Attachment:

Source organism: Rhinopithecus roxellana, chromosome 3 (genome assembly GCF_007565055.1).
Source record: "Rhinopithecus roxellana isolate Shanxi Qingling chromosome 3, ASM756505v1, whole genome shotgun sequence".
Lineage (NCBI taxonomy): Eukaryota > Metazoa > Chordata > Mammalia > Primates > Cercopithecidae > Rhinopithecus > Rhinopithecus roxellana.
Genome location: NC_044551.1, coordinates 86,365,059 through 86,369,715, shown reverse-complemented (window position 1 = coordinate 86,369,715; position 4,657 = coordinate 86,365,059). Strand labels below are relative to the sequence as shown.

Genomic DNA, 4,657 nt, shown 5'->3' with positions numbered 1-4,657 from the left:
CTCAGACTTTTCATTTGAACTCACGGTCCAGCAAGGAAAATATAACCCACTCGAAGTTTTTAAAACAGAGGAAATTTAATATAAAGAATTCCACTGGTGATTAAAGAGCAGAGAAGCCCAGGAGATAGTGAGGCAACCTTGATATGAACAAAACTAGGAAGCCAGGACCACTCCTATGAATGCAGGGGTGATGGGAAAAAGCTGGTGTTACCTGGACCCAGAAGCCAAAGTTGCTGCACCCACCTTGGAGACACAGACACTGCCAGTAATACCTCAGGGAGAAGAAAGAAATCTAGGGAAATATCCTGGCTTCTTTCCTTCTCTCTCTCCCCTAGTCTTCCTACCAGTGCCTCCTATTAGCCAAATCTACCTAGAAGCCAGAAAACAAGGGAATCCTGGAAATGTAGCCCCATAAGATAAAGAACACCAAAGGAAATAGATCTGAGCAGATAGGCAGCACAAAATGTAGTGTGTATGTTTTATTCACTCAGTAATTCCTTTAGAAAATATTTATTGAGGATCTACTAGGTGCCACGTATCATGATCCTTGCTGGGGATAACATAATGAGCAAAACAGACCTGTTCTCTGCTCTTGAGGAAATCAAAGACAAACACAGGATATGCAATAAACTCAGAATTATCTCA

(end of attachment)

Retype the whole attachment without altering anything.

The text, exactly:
Source organism: Rhinopithecus roxellana, chromosome 3 (genome assembly GCF_007565055.1).
Source record: "Rhinopithecus roxellana isolate Shanxi Qingling chromosome 3, ASM756505v1, whole genome shotgun sequence".
Lineage (NCBI taxonomy): Eukaryota > Metazoa > Chordata > Mammalia > Primates > Cercopithecidae > Rhinopithecus > Rhinopithecus roxellana.
Genome location: NC_044551.1, coordinates 86,365,059 through 86,369,715, shown reverse-complemented (window position 1 = coordinate 86,369,715; position 4,657 = coordinate 86,365,059). Strand labels below are relative to the sequence as shown.

Genomic DNA, 4,657 nt, shown 5'->3' with positions numbered 1-4,657 from the left:
CTCAGACTTTTCATTTGAACTCACGGTCCAGCAAGGAAAATATAACCCACTCGAAGTTTTTAAAACAGAGGAAATTTAATATAAAGAATTCCACTGGTGATTAAAGAGCAGAGAAGCCCAGGAGATAGTGAGGCAACCTTGATATGAACAAAACTAGGAAGCCAGGACCACTCCTATGAATGCAGGGGTGATGGGAAAAAGCTGGTGTTACCTGGACCCAGAAGCCAAAGTTGCTGCACCCACCTTGGAGACACAGACACTGCCAGTAATACCTCAGGGAGAAGAAAGAAATCTAGGGAAATATCCTGGCTTCTTTCCTTCTCTCTCTCCCCTAGTCTTCCTACCAGTGCCTCCTATTAGCCAAATCTACCTAGAAGCCAGAAAACAAGGGAATCCTGGAAATGTAGCCCCATAAGATAAAGAACACCAAAGGAAATAGATCTGAGCAGATAGGCAGCACAAAATGTAGTGTGTATGTTTTATTCACTCAGTAATTCCTTTAGAAAATATTTATTGAGGATCTACTAGGTGCCACGTATCATGATCCTTGCTGGGGATAACATAATGAGCAAAACAGACCTGTTCTCTGCTCTTGAGGAAATCAAAGACAAACACAGGATATGCAATAAACTCAGAATTATCTCA